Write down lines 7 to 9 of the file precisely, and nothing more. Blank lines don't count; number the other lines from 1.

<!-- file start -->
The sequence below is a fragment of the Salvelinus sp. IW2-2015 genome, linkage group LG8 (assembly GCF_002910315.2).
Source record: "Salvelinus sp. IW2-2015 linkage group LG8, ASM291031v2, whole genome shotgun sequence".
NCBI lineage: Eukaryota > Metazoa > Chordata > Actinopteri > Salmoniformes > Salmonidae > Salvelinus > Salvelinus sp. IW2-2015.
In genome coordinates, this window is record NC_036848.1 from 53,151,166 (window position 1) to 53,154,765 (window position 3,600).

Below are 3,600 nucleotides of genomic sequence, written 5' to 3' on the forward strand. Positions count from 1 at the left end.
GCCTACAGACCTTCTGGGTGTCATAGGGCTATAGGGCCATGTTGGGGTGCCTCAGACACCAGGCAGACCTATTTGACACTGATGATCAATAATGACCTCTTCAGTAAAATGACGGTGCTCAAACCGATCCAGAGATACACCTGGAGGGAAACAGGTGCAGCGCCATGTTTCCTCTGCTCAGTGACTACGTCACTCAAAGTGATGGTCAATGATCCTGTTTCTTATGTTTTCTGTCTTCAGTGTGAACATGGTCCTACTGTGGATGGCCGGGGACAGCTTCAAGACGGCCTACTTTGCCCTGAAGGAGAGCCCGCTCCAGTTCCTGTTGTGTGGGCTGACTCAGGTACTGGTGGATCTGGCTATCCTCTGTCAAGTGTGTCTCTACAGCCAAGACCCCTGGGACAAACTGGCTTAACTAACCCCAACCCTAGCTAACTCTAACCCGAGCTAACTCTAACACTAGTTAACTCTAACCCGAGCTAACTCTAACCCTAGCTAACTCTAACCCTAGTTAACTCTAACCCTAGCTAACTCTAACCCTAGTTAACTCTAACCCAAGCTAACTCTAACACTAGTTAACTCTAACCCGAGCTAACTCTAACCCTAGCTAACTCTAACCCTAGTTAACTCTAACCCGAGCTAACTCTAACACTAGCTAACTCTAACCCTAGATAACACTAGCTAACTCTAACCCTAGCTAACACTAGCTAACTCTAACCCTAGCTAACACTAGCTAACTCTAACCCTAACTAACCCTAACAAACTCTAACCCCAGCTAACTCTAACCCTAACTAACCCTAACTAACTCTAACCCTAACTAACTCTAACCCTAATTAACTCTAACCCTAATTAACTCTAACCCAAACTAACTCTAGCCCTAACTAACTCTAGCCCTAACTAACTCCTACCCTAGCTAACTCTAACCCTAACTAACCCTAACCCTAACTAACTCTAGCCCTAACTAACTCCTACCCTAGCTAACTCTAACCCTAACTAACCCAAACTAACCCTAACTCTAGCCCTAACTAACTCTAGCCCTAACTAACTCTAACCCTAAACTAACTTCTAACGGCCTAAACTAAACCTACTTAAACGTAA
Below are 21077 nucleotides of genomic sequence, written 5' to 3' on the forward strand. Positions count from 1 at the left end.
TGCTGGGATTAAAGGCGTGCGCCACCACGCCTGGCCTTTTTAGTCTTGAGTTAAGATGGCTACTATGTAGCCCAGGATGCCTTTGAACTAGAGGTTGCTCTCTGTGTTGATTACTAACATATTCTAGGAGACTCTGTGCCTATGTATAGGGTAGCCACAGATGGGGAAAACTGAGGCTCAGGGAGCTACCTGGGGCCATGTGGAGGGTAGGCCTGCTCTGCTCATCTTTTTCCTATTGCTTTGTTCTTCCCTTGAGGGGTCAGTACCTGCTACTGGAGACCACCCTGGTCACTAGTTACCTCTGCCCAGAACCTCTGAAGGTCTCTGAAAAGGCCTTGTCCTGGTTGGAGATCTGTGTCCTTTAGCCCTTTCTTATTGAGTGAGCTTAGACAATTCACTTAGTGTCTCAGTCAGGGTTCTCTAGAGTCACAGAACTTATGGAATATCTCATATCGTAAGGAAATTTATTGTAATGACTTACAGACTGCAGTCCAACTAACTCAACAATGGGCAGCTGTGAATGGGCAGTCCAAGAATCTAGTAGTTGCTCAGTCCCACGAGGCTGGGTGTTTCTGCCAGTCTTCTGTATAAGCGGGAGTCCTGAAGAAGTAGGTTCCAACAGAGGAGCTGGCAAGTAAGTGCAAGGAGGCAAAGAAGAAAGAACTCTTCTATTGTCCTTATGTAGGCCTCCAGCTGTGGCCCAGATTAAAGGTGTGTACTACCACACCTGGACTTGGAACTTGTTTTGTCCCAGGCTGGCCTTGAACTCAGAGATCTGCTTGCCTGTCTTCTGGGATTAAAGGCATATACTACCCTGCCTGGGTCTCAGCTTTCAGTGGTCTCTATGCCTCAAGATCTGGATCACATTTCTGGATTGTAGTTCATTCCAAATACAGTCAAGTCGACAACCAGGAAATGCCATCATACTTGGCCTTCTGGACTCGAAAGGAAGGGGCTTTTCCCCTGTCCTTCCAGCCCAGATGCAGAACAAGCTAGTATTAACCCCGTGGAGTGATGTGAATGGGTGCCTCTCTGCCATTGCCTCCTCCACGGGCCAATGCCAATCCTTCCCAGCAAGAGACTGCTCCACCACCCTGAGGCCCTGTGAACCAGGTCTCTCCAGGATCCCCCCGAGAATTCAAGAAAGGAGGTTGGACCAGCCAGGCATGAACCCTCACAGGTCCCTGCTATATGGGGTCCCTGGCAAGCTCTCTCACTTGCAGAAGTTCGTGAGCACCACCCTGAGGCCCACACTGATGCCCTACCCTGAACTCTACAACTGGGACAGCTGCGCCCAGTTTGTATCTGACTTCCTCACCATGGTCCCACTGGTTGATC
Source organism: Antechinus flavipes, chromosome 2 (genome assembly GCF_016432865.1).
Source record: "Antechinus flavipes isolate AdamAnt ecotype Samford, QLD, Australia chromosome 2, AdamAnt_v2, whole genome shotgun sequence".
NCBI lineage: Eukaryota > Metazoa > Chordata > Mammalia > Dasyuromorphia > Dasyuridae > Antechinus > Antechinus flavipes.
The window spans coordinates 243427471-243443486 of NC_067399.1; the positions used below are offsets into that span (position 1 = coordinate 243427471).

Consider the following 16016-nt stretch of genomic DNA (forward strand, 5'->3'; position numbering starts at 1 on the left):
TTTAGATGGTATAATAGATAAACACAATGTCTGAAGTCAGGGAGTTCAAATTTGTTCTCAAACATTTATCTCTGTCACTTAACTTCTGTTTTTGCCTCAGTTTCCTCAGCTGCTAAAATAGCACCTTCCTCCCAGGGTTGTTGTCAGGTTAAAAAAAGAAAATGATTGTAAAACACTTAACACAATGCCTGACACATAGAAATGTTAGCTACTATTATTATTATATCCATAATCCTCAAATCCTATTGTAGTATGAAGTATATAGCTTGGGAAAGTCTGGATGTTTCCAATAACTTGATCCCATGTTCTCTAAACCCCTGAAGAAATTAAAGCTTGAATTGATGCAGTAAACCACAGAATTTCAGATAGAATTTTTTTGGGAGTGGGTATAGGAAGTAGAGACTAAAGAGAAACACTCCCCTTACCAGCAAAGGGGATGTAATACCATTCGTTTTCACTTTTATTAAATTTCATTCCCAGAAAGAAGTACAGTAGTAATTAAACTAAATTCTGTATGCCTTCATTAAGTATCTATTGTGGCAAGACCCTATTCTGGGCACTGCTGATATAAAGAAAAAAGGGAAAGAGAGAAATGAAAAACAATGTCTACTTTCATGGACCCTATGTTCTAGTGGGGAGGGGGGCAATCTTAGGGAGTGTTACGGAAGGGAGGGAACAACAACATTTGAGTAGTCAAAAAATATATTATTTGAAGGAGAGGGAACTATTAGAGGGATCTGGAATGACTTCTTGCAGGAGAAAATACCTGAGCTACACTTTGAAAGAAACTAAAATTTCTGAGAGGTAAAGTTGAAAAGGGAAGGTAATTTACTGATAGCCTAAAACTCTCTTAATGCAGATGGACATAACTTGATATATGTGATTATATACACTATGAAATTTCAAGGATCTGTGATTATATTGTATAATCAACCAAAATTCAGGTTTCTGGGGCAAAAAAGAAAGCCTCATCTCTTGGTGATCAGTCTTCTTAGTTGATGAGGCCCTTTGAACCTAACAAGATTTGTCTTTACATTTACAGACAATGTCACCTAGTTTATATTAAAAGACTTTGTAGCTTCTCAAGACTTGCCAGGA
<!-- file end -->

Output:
Below are 21077 nucleotides of genomic sequence, written 5' to 3' on the forward strand. Positions count from 1 at the left end.
TGCTGGGATTAAAGGCGTGCGCCACCACGCCTGGCCTTTTTAGTCTTGAGTTAAGATGGCTACTATGTAGCCCAGGATGCCTTTGAACTAGAGGTTGCTCTCTGTGTTGATTACTAACATATTCTAGGAGACTCTGTGCCTATGTATAGGGTAGCCACAGATGGGGAAAACTGAGGCTCAGGGAGCTACCTGGGGCCATGTGGAGGGTAGGCCTGCTCTGCTCATCTTTTTCCTATTGCTTTGTTCTTCCCTTGAGGGGTCAGTACCTGCTACTGGAGACCACCCTGGTCACTAGTTACCTCTGCCCAGAACCTCTGAAGGTCTCTGAAAAGGCCTTGTCCTGGTTGGAGATCTGTGTCCTTTAGCCCTTTCTTATTGAGTGAGCTTAGACAATTCACTTAGTGTCTCAGTCAGGGTTCTCTAGAGTCACAGAACTTATGGAATATCTCATATCGTAAGGAAATTTATTGTAATGACTTACAGACTGCAGTCCAACTAACTCAACAATGGGCAGCTGTGAATGGGCAGTCCAAGAATCTAGTAGTTGCTCAGTCCCACGAGGCTGGGTGTTTCTGCCAGTCTTCTGTATAAGCGGGAGTCCTGAAGAAGTAGGTTCCAACAGAGGAGCTGGCAAGTAAGTGCAAGGAGGCAAAGAAGAAAGAACTCTTCTATTGTCCTTATGTAGGCCTCCAGCTGTGGCCCAGATTAAAGGTGTGTACTACCACACCTGGACTTGGAACTTGTTTTGTCCCAGGCTGGCCTTGAACTCAGAGATCTGCTTGCCTGTCTTCTGGGATTAAAGGCATATACTACCCTGCCTGGGTCTCAGCTTTCAGTGGTCTCTATGCCTCAAGATCTGGATCACATTTCTGGATTGTAGTTCATTCCAAATACAGTCAAGTCGACAACCAGGAAATGCCATCATACTTGGCCTTCTGGACTCGAAAGGAAGGGGCTTTTCCCCTGTCCTTCCAGCCCAGATGCAGAACAAGCTAGTATTAACCCCGTGGAGTGATGTGAATGGGTGCCTCTCTGCCATTGCCTCCTCCACGGGCCAATGCCAATCCTTCCCAGCAAGAGACTGCTCCACCACCCTGAGGCCCTGTGAACCAGGTCTCTCCAGGATCCCCCCGAGAATTCAAGAAAGGAGGTTGGACCAGCCAGGCATGAACCCTCACAGGTCCCTGCTATATGGGGTCCCTGGCAAGCTCTCTCACTTGCAGAAGTTCGTGAGCACCACCCTGAGGCCCACACTGATGCCCTACCCTGAACTCTACAACTGGGACAGCTGCGCCCAGTTTGTATCTGACTTCCTCACCATGGTCCCACTGGTTGATC
Source organism: Antechinus flavipes, chromosome 2 (genome assembly GCF_016432865.1).